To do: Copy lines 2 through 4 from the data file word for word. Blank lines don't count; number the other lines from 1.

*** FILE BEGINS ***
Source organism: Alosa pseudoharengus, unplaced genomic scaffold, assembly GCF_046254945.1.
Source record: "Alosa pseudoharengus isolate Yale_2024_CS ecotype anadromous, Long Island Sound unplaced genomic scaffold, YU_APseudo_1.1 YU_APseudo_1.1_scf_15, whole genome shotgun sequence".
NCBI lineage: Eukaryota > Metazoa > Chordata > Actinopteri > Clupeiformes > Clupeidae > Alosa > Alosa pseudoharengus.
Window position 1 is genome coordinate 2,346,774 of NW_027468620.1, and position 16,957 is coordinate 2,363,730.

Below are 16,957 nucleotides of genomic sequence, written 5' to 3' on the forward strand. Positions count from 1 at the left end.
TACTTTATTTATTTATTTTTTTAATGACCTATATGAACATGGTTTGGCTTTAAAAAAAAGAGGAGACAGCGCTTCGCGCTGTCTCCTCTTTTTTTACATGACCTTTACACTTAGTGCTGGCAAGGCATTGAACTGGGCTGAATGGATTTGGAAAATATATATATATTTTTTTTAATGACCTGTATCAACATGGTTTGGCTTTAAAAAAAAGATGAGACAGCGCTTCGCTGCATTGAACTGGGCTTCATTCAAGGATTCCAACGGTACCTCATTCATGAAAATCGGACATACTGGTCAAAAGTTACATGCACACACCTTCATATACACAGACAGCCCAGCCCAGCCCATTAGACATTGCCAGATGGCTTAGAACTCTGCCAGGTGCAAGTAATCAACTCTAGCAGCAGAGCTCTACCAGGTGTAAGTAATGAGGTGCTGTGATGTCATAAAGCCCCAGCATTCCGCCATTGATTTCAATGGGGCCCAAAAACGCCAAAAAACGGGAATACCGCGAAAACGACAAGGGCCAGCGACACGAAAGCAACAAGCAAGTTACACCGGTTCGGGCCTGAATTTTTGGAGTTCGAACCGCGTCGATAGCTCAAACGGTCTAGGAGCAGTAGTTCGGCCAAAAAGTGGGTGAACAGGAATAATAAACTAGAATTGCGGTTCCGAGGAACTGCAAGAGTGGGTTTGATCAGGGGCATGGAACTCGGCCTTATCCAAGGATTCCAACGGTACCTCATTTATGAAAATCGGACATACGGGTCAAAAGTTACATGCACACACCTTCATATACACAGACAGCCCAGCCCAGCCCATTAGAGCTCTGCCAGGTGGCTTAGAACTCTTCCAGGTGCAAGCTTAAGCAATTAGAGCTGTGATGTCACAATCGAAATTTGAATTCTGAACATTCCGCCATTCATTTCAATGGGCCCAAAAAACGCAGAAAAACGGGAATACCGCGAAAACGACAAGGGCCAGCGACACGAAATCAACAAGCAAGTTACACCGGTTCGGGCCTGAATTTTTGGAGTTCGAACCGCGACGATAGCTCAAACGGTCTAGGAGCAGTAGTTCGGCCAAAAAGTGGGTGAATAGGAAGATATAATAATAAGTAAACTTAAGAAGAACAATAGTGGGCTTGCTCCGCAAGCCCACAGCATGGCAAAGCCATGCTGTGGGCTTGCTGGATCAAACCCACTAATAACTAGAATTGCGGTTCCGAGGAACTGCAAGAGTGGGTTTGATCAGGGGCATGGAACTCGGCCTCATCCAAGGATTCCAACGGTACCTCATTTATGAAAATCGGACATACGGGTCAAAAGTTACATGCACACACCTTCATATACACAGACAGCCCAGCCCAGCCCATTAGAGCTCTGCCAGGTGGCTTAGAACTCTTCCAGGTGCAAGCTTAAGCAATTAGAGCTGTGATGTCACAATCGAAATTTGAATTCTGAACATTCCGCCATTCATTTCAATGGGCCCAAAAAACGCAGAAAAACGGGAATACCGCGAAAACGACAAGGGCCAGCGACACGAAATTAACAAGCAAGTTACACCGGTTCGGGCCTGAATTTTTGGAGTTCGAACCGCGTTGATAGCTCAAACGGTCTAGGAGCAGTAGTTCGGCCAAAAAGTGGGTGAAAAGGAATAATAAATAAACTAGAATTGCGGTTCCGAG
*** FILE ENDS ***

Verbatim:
Source record: "Alosa pseudoharengus isolate Yale_2024_CS ecotype anadromous, Long Island Sound unplaced genomic scaffold, YU_APseudo_1.1 YU_APseudo_1.1_scf_15, whole genome shotgun sequence".
NCBI lineage: Eukaryota > Metazoa > Chordata > Actinopteri > Clupeiformes > Clupeidae > Alosa > Alosa pseudoharengus.
Window position 1 is genome coordinate 2,346,774 of NW_027468620.1, and position 16,957 is coordinate 2,363,730.